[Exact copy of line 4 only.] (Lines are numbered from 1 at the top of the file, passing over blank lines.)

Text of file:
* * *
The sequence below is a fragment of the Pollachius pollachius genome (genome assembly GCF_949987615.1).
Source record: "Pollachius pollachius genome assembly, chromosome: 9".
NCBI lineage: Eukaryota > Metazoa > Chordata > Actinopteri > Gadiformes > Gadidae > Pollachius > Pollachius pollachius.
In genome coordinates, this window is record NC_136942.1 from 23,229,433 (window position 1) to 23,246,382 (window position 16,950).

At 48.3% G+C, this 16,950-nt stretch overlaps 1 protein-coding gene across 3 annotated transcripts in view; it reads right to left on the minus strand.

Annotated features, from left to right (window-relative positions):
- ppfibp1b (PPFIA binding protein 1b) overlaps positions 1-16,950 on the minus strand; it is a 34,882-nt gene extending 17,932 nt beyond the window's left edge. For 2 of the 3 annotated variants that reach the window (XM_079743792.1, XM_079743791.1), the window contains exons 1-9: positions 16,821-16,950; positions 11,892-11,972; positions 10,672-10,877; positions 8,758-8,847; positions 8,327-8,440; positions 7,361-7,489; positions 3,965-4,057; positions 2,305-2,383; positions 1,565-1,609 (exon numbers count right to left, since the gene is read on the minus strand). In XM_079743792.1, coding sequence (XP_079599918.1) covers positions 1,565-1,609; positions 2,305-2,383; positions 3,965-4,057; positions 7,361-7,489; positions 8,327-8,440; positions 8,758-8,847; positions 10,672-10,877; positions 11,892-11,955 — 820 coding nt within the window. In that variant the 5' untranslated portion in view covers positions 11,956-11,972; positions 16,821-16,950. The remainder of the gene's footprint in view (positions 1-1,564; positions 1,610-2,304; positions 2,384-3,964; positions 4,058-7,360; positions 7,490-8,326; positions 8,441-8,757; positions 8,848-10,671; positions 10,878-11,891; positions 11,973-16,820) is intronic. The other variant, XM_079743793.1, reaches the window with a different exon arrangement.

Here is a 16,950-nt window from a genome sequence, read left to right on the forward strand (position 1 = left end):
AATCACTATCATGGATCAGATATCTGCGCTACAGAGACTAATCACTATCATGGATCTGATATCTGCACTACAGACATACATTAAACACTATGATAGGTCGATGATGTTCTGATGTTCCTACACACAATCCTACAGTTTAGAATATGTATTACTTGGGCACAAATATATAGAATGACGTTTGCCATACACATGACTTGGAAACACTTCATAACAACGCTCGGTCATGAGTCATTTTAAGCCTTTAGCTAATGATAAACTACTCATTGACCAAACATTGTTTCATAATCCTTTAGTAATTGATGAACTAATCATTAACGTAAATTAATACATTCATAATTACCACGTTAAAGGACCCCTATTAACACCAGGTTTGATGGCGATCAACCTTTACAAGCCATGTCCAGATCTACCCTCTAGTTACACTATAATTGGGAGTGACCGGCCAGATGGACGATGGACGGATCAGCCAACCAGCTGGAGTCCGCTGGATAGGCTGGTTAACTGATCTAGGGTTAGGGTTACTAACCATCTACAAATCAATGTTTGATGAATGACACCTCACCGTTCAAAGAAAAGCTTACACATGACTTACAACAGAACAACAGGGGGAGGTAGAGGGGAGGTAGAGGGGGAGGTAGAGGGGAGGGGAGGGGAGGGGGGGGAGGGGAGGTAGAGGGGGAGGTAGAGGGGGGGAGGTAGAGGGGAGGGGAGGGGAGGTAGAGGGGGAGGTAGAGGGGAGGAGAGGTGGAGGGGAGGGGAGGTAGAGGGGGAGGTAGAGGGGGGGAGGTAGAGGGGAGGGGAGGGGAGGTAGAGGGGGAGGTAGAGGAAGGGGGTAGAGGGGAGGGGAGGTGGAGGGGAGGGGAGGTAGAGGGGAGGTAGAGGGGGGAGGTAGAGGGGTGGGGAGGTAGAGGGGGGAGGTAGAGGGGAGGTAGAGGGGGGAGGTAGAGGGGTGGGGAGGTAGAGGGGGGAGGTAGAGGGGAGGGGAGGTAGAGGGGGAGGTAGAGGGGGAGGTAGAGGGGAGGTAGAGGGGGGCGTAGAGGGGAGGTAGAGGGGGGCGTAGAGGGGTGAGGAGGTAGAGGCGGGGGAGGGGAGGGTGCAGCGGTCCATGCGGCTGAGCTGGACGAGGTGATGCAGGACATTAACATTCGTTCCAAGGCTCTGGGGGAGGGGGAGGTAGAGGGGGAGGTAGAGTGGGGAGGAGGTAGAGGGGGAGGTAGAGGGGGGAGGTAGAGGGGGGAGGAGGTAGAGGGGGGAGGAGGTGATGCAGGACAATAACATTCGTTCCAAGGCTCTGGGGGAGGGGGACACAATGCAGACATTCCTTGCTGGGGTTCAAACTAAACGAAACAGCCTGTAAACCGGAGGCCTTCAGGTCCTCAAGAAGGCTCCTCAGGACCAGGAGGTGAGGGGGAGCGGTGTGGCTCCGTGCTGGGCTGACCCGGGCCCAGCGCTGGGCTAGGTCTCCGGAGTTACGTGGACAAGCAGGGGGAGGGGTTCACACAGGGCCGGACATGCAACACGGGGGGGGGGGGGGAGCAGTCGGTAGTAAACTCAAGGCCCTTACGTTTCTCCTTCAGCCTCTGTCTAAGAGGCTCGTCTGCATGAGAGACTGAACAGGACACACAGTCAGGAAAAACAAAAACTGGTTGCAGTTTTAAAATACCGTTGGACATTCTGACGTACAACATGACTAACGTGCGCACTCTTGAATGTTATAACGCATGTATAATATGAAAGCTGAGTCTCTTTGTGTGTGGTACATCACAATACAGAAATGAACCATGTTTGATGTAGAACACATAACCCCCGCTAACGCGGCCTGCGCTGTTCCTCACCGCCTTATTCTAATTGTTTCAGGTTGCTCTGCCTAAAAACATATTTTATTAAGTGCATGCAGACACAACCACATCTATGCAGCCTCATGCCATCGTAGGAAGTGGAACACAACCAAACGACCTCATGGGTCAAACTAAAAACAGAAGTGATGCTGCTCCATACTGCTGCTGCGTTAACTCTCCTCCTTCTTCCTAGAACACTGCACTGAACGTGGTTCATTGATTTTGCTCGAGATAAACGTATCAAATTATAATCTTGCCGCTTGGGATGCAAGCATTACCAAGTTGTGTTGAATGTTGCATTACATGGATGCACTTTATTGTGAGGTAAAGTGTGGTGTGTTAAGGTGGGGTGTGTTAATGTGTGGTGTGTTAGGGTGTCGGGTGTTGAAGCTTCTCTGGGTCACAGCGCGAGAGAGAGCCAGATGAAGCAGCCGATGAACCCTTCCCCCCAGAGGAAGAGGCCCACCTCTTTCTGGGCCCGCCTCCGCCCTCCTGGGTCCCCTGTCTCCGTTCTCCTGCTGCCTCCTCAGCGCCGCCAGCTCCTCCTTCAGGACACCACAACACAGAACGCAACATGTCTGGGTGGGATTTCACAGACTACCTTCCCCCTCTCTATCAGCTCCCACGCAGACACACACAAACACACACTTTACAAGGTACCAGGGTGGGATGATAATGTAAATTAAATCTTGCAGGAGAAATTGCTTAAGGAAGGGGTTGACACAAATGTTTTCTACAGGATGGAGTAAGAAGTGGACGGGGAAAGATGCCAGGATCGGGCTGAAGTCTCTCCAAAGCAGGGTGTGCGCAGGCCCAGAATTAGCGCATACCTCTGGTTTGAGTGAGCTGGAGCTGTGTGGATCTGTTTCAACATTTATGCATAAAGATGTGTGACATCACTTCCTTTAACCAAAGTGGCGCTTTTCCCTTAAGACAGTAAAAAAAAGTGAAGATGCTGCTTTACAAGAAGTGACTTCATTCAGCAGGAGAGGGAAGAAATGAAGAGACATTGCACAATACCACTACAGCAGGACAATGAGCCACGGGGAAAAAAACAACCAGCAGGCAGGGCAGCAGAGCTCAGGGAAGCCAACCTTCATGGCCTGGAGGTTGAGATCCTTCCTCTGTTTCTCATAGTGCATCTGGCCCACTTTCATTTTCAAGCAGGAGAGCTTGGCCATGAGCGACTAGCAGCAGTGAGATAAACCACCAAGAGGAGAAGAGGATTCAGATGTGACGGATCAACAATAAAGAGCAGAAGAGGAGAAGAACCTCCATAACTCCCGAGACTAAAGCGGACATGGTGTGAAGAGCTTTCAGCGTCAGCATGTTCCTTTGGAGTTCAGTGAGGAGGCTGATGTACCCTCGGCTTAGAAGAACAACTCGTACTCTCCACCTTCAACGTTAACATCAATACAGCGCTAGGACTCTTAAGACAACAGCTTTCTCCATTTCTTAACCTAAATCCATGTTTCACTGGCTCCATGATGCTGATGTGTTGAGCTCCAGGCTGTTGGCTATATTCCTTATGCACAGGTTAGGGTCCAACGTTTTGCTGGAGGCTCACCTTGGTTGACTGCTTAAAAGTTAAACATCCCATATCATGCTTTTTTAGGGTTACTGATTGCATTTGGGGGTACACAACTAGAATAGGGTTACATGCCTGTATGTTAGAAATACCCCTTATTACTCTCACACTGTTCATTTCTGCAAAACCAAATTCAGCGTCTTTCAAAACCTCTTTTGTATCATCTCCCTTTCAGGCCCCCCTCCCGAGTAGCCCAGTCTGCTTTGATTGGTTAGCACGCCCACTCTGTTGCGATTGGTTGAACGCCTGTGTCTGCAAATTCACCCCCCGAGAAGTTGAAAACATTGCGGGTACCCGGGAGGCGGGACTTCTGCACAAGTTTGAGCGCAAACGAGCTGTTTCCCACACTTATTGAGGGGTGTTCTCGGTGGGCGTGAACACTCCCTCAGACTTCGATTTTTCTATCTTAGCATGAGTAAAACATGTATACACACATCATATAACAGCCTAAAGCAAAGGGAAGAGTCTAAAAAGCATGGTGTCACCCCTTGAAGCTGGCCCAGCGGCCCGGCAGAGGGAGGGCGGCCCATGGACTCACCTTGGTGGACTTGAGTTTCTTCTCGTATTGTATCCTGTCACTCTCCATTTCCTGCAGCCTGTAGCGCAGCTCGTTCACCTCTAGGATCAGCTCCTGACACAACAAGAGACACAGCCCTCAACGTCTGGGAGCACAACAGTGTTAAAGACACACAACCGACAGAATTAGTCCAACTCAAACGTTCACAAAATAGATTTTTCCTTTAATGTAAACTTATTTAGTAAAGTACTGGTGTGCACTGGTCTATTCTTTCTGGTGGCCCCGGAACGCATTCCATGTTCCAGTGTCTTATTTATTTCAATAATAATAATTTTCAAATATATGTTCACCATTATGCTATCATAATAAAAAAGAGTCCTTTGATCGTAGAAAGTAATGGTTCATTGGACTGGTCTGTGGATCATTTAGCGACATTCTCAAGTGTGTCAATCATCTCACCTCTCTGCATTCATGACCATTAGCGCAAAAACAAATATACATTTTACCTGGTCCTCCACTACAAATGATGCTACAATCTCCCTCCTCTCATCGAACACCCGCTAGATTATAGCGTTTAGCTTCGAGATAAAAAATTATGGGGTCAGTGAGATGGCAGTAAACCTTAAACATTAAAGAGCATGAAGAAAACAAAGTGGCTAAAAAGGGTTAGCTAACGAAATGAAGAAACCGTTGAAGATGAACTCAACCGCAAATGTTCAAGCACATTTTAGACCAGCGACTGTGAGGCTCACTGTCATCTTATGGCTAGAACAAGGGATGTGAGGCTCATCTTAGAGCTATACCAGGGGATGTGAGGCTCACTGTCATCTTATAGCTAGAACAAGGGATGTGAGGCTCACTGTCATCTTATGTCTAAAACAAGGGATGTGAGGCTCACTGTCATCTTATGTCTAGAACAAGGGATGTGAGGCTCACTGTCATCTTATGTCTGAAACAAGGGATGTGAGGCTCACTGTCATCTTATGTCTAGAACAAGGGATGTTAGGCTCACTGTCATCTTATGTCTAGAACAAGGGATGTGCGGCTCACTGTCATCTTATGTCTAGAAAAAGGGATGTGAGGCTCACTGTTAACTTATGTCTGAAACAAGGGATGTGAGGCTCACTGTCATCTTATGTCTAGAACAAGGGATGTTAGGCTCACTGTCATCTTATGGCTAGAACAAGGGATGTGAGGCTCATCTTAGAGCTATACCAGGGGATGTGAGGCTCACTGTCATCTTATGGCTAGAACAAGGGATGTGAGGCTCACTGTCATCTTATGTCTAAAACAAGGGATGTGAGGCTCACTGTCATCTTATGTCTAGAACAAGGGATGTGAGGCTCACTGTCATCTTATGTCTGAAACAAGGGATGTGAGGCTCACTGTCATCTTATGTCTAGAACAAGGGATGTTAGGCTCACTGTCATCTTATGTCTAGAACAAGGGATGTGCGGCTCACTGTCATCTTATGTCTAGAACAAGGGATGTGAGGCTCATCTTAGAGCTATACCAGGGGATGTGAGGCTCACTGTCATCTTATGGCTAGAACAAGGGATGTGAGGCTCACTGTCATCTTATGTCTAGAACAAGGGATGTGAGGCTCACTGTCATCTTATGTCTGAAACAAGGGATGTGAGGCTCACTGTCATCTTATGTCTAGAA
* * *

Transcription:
In genome coordinates, this window is record NC_136942.1 from 23,229,433 (window position 1) to 23,246,382 (window position 16,950).